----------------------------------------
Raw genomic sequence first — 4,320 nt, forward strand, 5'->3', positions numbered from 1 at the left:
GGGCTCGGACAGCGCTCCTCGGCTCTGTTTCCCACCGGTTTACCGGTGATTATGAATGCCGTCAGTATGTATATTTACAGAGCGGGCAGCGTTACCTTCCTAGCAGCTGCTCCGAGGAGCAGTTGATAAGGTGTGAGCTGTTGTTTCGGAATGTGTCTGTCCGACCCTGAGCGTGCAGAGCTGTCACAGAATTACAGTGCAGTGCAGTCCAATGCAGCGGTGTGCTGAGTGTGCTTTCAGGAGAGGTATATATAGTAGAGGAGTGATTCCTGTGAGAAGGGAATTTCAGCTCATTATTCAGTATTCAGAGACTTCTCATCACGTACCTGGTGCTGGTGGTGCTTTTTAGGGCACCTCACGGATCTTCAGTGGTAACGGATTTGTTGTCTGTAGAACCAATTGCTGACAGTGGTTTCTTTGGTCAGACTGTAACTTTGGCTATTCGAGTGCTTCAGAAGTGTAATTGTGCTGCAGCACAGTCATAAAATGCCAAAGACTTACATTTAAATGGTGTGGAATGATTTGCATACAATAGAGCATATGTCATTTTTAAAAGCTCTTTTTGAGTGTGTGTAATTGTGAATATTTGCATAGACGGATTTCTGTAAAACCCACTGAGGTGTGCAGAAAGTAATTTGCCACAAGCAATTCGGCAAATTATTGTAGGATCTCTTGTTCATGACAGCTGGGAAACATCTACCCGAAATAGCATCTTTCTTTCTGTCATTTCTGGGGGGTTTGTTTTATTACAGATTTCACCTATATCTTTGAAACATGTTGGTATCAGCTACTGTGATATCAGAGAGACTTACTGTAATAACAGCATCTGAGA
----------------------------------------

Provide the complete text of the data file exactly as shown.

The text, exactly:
Raw genomic sequence first — 4,320 nt, forward strand, 5'->3', positions numbered from 1 at the left:
GGGCTCGGACAGCGCTCCTCGGCTCTGTTTCCCACCGGTTTACCGGTGATTATGAATGCCGTCAGTATGTATATTTACAGAGCGGGCAGCGTTACCTTCCTAGCAGCTGCTCCGAGGAGCAGTTGATAAGGTGTGAGCTGTTGTTTCGGAATGTGTCTGTCCGACCCTGAGCGTGCAGAGCTGTCACAGAATTACAGTGCAGTGCAGTCCAATGCAGCGGTGTGCTGAGTGTGCTTTCAGGAGAGGTATATATAGTAGAGGAGTGATTCCTGTGAGAAGGGAATTTCAGCTCATTATTCAGTATTCAGAGACTTCTCATCACGTACCTGGTGCTGGTGGTGCTTTTTAGGGCACCTCACGGATCTTCAGTGGTAACGGATTTGTTGTCTGTAGAACCAATTGCTGACAGTGGTTTCTTTGGTCAGACTGTAACTTTGGCTATTCGAGTGCTTCAGAAGTGTAATTGTGCTGCAGCACAGTCATAAAATGCCAAAGACTTACATTTAAATGGTGTGGAATGATTTGCATACAATAGAGCATATGTCATTTTTAAAAGCTCTTTTTGAGTGTGTGTAATTGTGAATATTTGCATAGACGGATTTCTGTAAAACCCACTGAGGTGTGCAGAAAGTAATTTGCCACAAGCAATTCGGCAAATTATTGTAGGATCTCTTGTTCATGACAGCTGGGAAACATCTACCCGAAATAGCATCTTTCTTTCTGTCATTTCTGGGGGGTTTGTTTTATTACAGATTTCACCTATATCTTTGAAACATGTTGGTATCAGCTACTGTGATATCAGAGAGACTTACTGTAATAACAGCATCTGAGA